In an interview with IRR News, Congolese human rights activist René Kabala Mushiya alleges that asylum seekers deported to the Democratic Republic of Congo (DRC) face prison and death.
The plane lands at Ndjili airport, Kinshasa, in the dead of night – the better to avoid monitoring by journalists and human rights activists. Then the returning asylum seekers are led out onto the tarmac by their European escorts to be handed over to the Congolese authorities. Some will have suffered violence in the process of being deported or in the detention centre where they were held prior to the flight. Others will have been tied to the seats with scotch tape for the duration of the seven-hour journey. Most would have been prevented from using the toilet or eating. They are handed over to the offices of the Director-General of Migration (DGM), ostensibly the Congolese immigration service but, in reality, an arm of the government’s security services. A file containing details of their claim for political asylum in Europe is also passed to the DGM. According to René Kabala Mushiya, an activist who works in Kinshasa with the National Human Rights Observatory, this is the moment when European governments abandon those who have claimed asylum in their countries to a state which violates human rights with impunity.
Talking to IRR News while on a visit to the UK to address the Bar Human Rights Committee, René Kabala Mushiya has outlined a trail of abuse that stretches from Europe’s immigration detention centres to the brutality and violence of DRC’s notorious Makala Central Prison – nicknamed the ‘morgue’ in recognition of the numbers of people who have lost their lives there.
‘According to reports that we have had from returning asylum seekers as well as from agents of the DGM, deportees are held by the DGM in small cells at the airport,’ he says. ‘There are no windows and there is no light. But you can see cockroaches and rats. From these cells, they are called in one by one to the director of the DGM for an interrogation.’
During the interrogation, deportees are sifted into different groups. Only those able to pay a bribe of between US $250 and $300 have a chance of immediate escape from detention. Since the officials of the DGM have not been paid for so long, accepting bribes is their only income. Yet few deportees have easy access to these sums of money; it would take a university professor six months to earn the required amount on local wages.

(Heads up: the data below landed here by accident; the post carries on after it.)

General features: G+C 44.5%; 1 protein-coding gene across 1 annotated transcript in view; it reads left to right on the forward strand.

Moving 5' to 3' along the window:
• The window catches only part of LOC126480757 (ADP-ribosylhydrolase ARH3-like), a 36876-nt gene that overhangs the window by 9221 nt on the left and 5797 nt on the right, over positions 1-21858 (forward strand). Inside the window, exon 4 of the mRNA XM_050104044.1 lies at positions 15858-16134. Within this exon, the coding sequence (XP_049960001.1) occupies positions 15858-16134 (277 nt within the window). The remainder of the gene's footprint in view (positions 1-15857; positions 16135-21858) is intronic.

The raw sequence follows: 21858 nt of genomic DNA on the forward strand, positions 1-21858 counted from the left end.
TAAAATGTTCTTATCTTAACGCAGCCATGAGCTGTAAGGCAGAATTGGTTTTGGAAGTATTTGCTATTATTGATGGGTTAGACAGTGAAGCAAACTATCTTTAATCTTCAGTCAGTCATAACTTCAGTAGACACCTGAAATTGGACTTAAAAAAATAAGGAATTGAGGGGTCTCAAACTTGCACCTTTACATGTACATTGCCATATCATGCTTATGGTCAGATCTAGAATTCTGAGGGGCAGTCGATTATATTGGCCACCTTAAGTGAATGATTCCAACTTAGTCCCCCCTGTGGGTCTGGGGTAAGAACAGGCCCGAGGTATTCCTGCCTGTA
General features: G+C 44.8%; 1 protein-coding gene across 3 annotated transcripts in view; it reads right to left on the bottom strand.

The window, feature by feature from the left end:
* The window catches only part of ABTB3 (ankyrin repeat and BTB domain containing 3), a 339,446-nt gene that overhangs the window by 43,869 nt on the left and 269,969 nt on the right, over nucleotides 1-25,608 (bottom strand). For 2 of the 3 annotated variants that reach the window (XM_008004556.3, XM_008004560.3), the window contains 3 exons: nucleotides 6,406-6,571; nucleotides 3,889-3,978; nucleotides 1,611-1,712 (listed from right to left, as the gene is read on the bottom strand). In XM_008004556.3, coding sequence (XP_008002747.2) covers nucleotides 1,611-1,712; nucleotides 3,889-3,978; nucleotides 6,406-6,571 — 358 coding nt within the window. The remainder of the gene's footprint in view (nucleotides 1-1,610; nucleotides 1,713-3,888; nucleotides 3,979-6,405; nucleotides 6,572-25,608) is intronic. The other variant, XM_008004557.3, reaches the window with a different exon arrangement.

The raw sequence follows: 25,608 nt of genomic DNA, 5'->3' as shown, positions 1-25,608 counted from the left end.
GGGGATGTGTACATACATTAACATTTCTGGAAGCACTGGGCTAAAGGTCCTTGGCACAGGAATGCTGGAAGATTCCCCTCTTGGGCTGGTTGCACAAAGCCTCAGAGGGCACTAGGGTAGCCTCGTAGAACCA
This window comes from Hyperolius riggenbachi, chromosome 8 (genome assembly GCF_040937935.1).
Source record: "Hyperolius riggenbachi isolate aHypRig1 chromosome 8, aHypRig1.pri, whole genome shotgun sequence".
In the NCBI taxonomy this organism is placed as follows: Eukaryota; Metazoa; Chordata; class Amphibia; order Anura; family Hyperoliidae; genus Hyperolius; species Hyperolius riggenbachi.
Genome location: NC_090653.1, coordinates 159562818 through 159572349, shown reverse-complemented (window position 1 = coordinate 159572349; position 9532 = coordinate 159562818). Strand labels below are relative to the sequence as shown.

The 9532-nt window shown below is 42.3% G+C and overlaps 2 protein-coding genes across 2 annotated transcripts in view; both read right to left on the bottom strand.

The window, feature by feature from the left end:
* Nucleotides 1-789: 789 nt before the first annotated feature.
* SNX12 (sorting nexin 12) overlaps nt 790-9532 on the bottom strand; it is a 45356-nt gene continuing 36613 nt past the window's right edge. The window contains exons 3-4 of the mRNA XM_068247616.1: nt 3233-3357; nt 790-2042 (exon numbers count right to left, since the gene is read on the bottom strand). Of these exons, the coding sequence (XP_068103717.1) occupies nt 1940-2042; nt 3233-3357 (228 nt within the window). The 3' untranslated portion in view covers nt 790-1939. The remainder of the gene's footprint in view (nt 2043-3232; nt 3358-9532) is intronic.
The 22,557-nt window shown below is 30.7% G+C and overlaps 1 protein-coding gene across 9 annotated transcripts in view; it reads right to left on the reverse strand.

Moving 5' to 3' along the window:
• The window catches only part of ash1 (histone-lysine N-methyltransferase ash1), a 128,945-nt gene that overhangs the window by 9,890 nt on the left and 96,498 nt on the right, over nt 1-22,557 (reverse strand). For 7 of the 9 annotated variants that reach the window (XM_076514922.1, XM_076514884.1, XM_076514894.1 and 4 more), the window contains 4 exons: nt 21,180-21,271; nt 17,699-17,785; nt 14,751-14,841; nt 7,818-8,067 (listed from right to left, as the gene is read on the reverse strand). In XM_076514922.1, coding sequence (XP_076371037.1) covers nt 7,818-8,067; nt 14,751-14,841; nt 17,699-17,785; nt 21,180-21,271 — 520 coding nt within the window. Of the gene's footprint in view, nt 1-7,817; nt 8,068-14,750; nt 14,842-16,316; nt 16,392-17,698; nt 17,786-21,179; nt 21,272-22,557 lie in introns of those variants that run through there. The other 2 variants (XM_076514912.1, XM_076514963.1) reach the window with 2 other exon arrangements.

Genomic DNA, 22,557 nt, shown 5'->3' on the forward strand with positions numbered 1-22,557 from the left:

Of those who cannot bribe their way out, many will be handed over to the National Security Agency (ANR) which operates its own extra-judicial prisons where people are detained illegally for long periods of time. As individuals who have claimed asylum in Europe, deportees are automatically regarded by the ANR as threats to national security in Congo. Simply because they have claimed asylum in the West, the Congolese authorities consider them political dissidents. ‘There are cases I have dealt with,’ says René Kabala, ‘in which somebody asks for asylum in Europe for humanitarian rather than political reasons. However when they are returned to Ndjili airport, they are put in prison like all the others.’ They may then stand trial under the national security legislation and, if convicted, find themselves imprisoned at Makala.
Makala is a place where prisoners depend on outside support for food and medical care. The US State Department reports that sixty-nine people died there in 2003, some as a result of severe beatings, the others as a result of starvation and disease. But often the families of returned asylum seekers have already fled the capital to avoid persecution, meaning that deportees sent to Makala are less likely to have networks of outside support.
According to René Kabala, there are lots of cases of political prisoners who have been held at Makala by the Congolese authorities, then bribed their way out before fleeing to Europe to claim asylum. But because of Europe’s failure to properly assess asylum claims, these asylum seekers have then been sent back into the hands of the authorities from whom they fled and, in turn, find themselves back at Makala prison, the very place from which they were hoping to escape. Asylum hearings in Europe tend to be sceptical about stories of bribery, further reducing the chances of sanctuary for refugees from places like Makala prison.